Ann Arbor area fire departments seek new mutual aid dispatch model
Editor's note: This story has been edited to indicate Ypsilanti Fire Captain Dan Cain attended the meeting.
As a method of continued collaboration between five Ann Arbor area fire departments, fire chiefs are pursuing a new model for mutual aid dispatch.
The new system would transfer the responsibility of calling for mutual aid from the firefighter to the dispatcher. Officials say it would provide for faster response times and safer conditions for firefighters.
Joseph Tobianski | AnnArbor.com file photo
Formed in 2003 by Ann Arbor Mayor John Hieftje, the group focuses on regional collaboration for services, including among fire departments.
Hieftje said the group meets based on the interest of the Chairman of the Washtenaw County Board of Commissioners.
This term, Chairman Yousef Rabhi has been more engaged and wanted to pursue the meeting of the group, Hieftje said.
“We serve our residents better when we work together,” Rabhi said. “I think we’re getting some great work done together on a regional basis.”
Monday, fire chiefs and officials from Ann Arbor, Ypsilanti, Ypsilanti Township and Pittsfield Township attended the meeting, as well as County Administrator Verna McDaniel, Ann Arbor City Administrator Steve Powers, Ann Arbor Police Chief John Seto and officials from Ann Arbor and Superior townships.
Through an agreement that’s been in place since 2008, firefighters from Ann Arbor, Ypsilanti, Superior Township, Ypsilanti Township and Pittsfield Township can call for mutual aid through a box alarm once they arrive on scene and assess the situation.
The box alarm alerts dispatch that mutual aid is needed, and dispatchers notify each of the three other departments that their units need to respond.
“A department will pull up at an incident and call for a box, and dispatch will know which department’s trucks to dispatch (for mutual aid),” said Ann Arbor Fire Chief Chuck Hubbard.
The aid that the box alarm provides to departments with fewer firefighters has made a big difference, said Ypsilanti Fire Captain Dan Cain.
“Now we have extra crew to go in and start salvaging people’s belongings,” Cain said, explaining that it also provides a measure of relief for his firefighters when they’re on the job.
Hubbard said he believes the box alarm method has been working well, as the mutual aid has shortened the amount of time his department has been on scene for major fires.
“We’ve been doing that now and I think it’s going pretty good. Now the question becomes: What’s the next step?” Hubbard said.
Hubbard and the other fire chiefs at the meeting said they’re interested starting a new local division of a Mutual Aid Box Alarm System - or MABAS.
MABAS is a user-driven system intended to streamline the process for providing mutual aid during large-scale emergency situations including fires, train derailments, tornadoes, hazardous materials spills and terrorism events.
A number of Midwestern states have joined the program and in Michigan, there are 12 divisions.
On the local level, the system automatically triggers mutual aid to respond to a scene at the time the incident is reported to dispatch, instead of waiting for a department to call for aid once they arrive on scene as it happens now.
Under MABAS, dispatchers must make the determination if an incident requires the mutual aid response.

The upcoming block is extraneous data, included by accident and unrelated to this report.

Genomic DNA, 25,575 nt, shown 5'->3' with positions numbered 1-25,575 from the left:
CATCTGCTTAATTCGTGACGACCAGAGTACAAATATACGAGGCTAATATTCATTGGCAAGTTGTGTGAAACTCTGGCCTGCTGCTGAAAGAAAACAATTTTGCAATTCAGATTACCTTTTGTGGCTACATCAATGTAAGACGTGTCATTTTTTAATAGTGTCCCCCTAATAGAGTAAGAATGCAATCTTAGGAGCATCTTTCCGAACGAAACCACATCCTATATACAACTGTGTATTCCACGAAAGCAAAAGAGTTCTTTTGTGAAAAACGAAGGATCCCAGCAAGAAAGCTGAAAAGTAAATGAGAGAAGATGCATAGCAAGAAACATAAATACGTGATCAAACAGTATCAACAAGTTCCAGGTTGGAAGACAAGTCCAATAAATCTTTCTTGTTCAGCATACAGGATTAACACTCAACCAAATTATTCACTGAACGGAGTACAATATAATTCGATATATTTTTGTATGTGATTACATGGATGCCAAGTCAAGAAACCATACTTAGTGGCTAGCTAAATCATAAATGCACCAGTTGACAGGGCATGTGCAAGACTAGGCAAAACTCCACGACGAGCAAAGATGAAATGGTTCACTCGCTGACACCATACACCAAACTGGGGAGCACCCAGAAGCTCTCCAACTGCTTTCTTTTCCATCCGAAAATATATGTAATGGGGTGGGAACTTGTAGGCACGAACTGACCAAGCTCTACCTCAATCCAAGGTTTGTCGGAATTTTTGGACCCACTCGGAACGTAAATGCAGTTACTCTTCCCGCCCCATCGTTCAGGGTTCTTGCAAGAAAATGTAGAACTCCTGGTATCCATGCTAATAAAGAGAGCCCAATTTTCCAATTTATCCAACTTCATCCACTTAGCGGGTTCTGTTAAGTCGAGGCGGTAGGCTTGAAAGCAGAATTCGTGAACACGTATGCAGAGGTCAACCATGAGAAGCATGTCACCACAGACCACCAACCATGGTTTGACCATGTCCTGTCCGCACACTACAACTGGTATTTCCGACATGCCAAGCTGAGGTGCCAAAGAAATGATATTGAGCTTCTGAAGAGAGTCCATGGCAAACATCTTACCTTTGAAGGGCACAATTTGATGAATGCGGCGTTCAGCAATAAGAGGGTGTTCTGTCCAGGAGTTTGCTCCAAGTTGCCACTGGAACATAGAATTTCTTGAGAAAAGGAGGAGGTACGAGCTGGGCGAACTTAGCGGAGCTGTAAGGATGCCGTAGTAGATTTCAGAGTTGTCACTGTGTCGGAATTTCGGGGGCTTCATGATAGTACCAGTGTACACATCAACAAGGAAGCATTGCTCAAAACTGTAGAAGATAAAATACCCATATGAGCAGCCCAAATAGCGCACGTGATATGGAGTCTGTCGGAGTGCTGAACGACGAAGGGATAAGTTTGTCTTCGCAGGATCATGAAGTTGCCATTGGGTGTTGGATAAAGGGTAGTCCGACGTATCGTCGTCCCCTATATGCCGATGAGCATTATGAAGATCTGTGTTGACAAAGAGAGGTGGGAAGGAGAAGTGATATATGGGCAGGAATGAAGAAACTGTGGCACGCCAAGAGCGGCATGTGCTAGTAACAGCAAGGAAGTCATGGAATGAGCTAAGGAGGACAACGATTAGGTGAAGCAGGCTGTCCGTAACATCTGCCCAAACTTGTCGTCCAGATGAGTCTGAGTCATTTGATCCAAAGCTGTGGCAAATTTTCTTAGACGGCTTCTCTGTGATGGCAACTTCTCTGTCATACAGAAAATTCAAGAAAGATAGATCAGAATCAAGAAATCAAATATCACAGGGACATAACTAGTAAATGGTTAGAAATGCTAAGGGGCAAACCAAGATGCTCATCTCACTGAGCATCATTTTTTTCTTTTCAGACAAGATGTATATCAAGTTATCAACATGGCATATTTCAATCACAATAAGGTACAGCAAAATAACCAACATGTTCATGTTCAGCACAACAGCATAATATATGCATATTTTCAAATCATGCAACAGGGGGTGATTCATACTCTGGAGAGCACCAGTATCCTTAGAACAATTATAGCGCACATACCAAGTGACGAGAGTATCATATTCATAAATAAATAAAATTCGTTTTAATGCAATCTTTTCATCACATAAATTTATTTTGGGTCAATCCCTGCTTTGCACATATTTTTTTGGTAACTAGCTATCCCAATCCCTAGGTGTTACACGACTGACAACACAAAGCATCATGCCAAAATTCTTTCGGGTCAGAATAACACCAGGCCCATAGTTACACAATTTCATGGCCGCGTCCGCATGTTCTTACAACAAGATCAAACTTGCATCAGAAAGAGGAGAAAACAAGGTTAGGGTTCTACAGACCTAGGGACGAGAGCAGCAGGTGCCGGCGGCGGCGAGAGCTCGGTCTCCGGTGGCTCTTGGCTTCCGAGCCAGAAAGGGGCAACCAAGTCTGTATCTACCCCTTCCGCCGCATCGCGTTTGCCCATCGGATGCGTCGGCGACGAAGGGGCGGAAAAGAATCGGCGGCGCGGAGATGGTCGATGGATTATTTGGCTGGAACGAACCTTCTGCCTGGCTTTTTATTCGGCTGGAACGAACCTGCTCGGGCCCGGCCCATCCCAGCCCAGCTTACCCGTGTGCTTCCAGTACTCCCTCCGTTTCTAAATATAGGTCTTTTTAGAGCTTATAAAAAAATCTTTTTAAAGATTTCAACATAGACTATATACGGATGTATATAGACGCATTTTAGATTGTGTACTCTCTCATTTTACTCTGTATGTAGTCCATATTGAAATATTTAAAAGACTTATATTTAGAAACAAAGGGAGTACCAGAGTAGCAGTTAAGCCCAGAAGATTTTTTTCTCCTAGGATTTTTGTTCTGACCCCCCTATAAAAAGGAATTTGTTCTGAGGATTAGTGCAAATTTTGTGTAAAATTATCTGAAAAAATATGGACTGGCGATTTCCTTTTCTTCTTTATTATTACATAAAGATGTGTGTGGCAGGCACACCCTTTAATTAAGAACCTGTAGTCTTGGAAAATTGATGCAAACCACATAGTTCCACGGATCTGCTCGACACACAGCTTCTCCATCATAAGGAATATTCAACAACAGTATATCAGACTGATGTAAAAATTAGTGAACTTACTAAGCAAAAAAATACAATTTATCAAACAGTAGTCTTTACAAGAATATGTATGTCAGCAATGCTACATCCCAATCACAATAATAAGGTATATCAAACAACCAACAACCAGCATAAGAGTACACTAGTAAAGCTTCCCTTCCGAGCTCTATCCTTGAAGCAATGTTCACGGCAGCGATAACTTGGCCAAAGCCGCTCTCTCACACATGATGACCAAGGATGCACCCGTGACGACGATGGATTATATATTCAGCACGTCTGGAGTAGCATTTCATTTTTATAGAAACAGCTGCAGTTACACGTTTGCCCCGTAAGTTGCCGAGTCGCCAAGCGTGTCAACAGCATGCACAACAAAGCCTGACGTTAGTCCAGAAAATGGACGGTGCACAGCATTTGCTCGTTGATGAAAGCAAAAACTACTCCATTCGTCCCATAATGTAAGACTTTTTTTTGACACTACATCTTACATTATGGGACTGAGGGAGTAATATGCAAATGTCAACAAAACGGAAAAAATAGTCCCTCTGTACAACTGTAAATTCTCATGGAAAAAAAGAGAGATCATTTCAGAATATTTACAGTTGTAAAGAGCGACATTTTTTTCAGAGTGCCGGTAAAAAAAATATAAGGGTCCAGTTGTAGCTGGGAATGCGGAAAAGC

Should the firefighters arrive on scene and not be needed, Hubbard said they would be canceled from responding and return to service.
“As a line officer, the biggest advantage is I don’t have to think about what I want (in terms of mutual aid),” Cain said, noting many of his line officers support the move to MABAS. “(MABAS) allows that inbound officer to think about what he’s supposed to be thinking about.”
Pittsfield Township Fire Chief Sean Gleason said he attended a recent MABAS board meeting and intends to bring the idea to area fire chiefs at a meeting Tuesday.
The local fire chiefs would be responsible for getting approval from their municipal boards and councils, Gleason said.
A minimum of four fire departments in the county are required to start MABAS, Gleason said.
“It’s good for the public for safety arriving at the scene and it’s more safe for our firefighters,” said Ypsilanti Township Supervisor Brenda Stumbo.
Ypsilanti Township Fire Chief Eric Copeland said his department was previously a part of the Wayne-Westland Fire Authority that used MABAS. The township was not able to remain in the authority because of demographics and finances, Copeland said.
Copeland also expressed his interest in standardizing the incident reporting software across every fire department in the county.
“I think it’s imperative for all of us, as we come closer together and interact and respond in packages together that it’s representative of our fire codes, policies, standards and procedures,” Copeland said.
During the meeting, Mayor Hieftje asked the fire chiefs if there were any issues standing in the way of implementing the MABAS system.
Chief Hubbard said that contracts that each department has with their union employees may contain a clause about overtime hours.
If mutual aid from other departments is called in to assist on a fire in Ann Arbor, the Ann Arbor Fire Department automatically has to call the firefighters on its two shifts that are off-duty to come in to work.
Those firefighters would all have to be paid for a minimum of four hours of overtime.
“I think this is an obstacle in the contract that we can remove,” Hieftje said.
Hieftje later stated that the overtime issue in the union contracts has been on the table in previous negotiations.
However, if the Ann Arbor Fire Department assists another department on a fire, off-duty shifts are not called in to work, Hubbard said.
The next meeting of the Washtenaw Metro Alliance has been set for July 16.